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I came across this code for developing a class for GA/GP but failed to understand it and hence unable debug the program.

typedef struct {
    void *dataPointer;
    int length;
} binary_data;

typedef struct {
    organism *organisms; //This must be malloc'ed
    int organismsCount;
    int (*fitnessTest)(organism org);
    int orgDnaLength;
    unsigned int desiredFitness;
    void (*progress)(unsigned int fitness);
} evolutionary_algorithm;

The above is straight forward. Then we try to initiate organism before testing their fitnness etc...

int main(int argc, char *argv[])
{
    srand(time(NULL));
    int i;
    evolutionary_algorithm ea;
    ea.progress = progressDisplayer;
    ea.organismsCount = 50;
    ea.orgDnaLength = sizeof(unsigned int);

    organism *orgs =(organism *) malloc(sizeof(organism) * ea.organismsCount);
    for (i = 0; i < 50; i++)
    {
        organism newOrg;
        binary_data newOrgDna;
        newOrgDna.dataPointer = malloc(sizeof(unsigned int));
        memset(newOrgDna.dataPointer, i, 1);
        newOrgDna.length = sizeof(unsigned int);
        newOrg.dna = newOrgDna;
        orgs[i] = newOrg;
    }

As far as i understand is the memset() tries to write a binary value into that memory location void pointer (newOrgDna.dataPointer) and so on. But i cant figure how to reassemble all those binary values to get the integer value assigned to variable "dna" of newOrg so that i check the integer value assign to the an individual organism and eventually the entire population residing in the entire memory location which has been assigned to "orgs".

As you guess from above, i not very familiar memory management at this deep level of details so your help is very much appreciated.

Thank you so much

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2  
9 questions, 0 accepted. Please accept a few answers if you want people to keep on answering your questions. –  Park Young-Bae Jan 8 '12 at 11:41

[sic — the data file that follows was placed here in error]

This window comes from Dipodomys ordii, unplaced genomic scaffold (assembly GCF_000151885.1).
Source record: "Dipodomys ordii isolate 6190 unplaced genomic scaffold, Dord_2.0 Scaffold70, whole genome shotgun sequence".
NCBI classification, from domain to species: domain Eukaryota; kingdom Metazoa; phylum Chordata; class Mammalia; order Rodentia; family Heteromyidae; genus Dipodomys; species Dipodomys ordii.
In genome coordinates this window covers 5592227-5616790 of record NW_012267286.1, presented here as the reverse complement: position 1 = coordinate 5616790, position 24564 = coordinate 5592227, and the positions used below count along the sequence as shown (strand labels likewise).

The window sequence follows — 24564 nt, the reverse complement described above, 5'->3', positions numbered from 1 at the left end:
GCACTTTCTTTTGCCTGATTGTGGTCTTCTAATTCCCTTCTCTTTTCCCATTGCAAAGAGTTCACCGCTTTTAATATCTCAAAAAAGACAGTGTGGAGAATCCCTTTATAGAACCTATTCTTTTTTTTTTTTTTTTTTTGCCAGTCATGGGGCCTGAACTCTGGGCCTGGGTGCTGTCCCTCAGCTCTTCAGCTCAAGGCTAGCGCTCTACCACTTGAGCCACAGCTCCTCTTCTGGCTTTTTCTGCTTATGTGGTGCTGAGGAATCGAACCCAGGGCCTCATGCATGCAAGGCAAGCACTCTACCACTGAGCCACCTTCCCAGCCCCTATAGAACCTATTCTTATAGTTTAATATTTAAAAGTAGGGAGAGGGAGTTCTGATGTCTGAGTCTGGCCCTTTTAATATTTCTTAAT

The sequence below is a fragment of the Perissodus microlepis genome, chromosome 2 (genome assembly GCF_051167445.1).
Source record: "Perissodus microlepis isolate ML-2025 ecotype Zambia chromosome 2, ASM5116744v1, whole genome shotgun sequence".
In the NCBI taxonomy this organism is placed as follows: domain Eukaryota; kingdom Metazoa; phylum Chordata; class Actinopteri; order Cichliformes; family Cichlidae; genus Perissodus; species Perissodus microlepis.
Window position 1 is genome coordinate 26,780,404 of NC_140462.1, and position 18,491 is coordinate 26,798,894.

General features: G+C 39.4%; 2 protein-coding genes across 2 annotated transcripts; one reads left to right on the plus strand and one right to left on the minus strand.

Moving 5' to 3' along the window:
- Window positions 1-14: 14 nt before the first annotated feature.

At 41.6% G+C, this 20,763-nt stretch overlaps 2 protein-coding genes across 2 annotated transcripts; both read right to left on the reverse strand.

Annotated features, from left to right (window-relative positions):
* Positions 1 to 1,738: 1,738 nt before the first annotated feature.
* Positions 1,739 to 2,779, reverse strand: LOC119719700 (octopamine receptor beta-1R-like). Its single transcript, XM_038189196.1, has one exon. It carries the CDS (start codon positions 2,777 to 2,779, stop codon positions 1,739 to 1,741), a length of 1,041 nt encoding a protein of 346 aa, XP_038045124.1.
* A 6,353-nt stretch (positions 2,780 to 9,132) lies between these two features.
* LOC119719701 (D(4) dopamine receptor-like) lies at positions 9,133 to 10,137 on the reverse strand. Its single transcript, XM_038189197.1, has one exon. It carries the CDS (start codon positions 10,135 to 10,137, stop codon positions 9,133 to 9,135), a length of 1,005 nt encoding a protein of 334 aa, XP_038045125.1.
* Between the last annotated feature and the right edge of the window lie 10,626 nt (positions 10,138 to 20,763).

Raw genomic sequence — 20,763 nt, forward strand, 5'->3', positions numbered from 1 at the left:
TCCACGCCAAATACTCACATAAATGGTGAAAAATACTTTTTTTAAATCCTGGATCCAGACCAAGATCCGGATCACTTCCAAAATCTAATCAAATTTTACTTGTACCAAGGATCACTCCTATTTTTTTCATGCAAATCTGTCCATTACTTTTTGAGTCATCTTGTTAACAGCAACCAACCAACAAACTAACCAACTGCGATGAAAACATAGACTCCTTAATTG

Sure I will try to answer some questions as my programming skills are rather limited but will do my best. Is there a way to find filter intermediate level questions perhaps. –  A Elansary Jan 8 '12 at 13:03
    
Cicada asked you to confirm (via the acceptance method of this web site) that the answers to your question are good. –  mitch Jan 8 '12 at 15:54
    
Where is that code from? Most of the major GA frameworks (I confirm for ECJ and OpenBEAGLE) provide ways (if the language doesn't) to convert the binary value of an individual to int/float. –  mitch Jan 8 '12 at 15:56
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1 Answer

This code looks a bit strange. This line:

newOrgDna.dataPointer = malloc(sizeof(unsigned int));

will allocate probably 4 bytes (or 8 on 64 bit machines). Strange part is that memset in line just below will set only first byte.

To get actual value you might do:

char val = *((char*) newOrgDna.dataPointer);

But, as I said, this code looks a bit off. I would rewrite it as:

for (i = 0; i < 50; i++)
{
    organism newOrg;
    binary_data newOrgDna;
    unsigned int * data =  (unsigned int*) malloc(sizeof(unsigned int));
    *data = i;
    newOrgDna.length = sizeof(*data);
    newOrgDna.data = (void*) data; // I think that cast can be dropped
    newOrg.dna = newOrgDna;
    orgs[i] = newOrg;
}

Then everywhere you want to get data from organism * you can do:

void f( organism * o )
{
    assert( sizeof(unsigned int) == o->dna.length );
    unsigned int data = *((unsigned int*) o->dna.data);
}

Also this is rather a C question not C++.

share|improve this answer
    
Thank you so much this is very useful. Thanks again –  A Elansary Jan 8 '12 at 12:56
    
I have experimented with your suggestion and modified it to newOrgDna.dataPointer =malloc(sizeof(int));memset((void*)newOrgDna.dataPointer, i, sizeof(int)); which seems to be giving the same results but cant retrieve the unterlying integer held by dataPointer by using: int c=*(int*)((newOrgDna.dataPointer)); what am i doing wrong here? Again thank you for all your help. –  A Elansary Jan 8 '12 at 13:14
    
Read specification of memset (note that int is at leas few bytes, and memset sets each of those bytes to value i). Stop using it here, as you do not need it. –  elmo Jan 8 '12 at 14:02
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